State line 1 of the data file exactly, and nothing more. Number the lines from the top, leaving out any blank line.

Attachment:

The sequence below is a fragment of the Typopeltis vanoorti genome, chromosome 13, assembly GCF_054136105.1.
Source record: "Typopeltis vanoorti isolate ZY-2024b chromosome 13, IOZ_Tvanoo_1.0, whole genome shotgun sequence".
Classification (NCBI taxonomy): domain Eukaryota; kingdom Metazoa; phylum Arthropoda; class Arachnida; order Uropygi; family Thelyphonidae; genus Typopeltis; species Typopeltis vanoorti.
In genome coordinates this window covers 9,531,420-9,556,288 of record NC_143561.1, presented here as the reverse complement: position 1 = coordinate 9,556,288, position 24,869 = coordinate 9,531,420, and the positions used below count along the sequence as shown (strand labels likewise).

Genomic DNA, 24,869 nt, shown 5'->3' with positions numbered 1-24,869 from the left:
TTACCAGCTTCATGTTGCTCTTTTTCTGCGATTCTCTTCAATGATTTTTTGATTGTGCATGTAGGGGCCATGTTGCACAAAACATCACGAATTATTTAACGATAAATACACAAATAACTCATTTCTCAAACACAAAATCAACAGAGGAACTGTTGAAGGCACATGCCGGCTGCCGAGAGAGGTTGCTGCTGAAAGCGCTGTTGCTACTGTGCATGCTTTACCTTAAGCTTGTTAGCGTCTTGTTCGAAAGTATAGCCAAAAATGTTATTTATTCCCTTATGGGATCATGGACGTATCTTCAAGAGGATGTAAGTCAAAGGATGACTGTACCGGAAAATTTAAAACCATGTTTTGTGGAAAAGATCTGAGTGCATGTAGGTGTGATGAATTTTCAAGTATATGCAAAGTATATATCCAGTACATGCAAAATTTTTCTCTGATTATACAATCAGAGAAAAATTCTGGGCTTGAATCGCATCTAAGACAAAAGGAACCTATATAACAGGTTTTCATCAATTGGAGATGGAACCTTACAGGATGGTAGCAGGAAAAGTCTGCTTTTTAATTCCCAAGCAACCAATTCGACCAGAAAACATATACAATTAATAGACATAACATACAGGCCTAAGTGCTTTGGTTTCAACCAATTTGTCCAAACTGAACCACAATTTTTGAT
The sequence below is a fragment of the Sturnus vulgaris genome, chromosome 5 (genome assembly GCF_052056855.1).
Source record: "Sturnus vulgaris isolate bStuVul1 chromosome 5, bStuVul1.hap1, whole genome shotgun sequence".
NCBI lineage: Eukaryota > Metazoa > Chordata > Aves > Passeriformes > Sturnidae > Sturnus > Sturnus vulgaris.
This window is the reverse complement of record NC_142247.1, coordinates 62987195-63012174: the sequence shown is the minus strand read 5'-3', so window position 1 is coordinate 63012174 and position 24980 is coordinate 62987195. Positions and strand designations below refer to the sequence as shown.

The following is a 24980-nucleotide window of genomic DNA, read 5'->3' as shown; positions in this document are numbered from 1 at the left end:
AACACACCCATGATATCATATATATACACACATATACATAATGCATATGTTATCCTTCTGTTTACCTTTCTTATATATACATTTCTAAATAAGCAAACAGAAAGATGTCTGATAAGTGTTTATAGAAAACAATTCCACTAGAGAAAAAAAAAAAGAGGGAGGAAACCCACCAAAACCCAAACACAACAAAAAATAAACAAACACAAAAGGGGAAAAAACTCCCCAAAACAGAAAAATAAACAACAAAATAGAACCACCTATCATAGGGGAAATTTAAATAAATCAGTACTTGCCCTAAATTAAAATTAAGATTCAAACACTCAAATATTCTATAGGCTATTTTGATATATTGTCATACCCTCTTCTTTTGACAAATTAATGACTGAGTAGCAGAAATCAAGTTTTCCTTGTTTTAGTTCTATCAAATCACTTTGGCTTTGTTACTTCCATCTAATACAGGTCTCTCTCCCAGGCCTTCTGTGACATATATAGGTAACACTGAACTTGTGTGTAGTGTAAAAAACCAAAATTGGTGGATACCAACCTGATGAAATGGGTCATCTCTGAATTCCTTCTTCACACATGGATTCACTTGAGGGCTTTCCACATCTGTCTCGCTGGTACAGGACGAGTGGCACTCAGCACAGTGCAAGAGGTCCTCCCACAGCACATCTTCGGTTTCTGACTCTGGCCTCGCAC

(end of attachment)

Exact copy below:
The sequence below is a fragment of the Typopeltis vanoorti genome, chromosome 13, assembly GCF_054136105.1.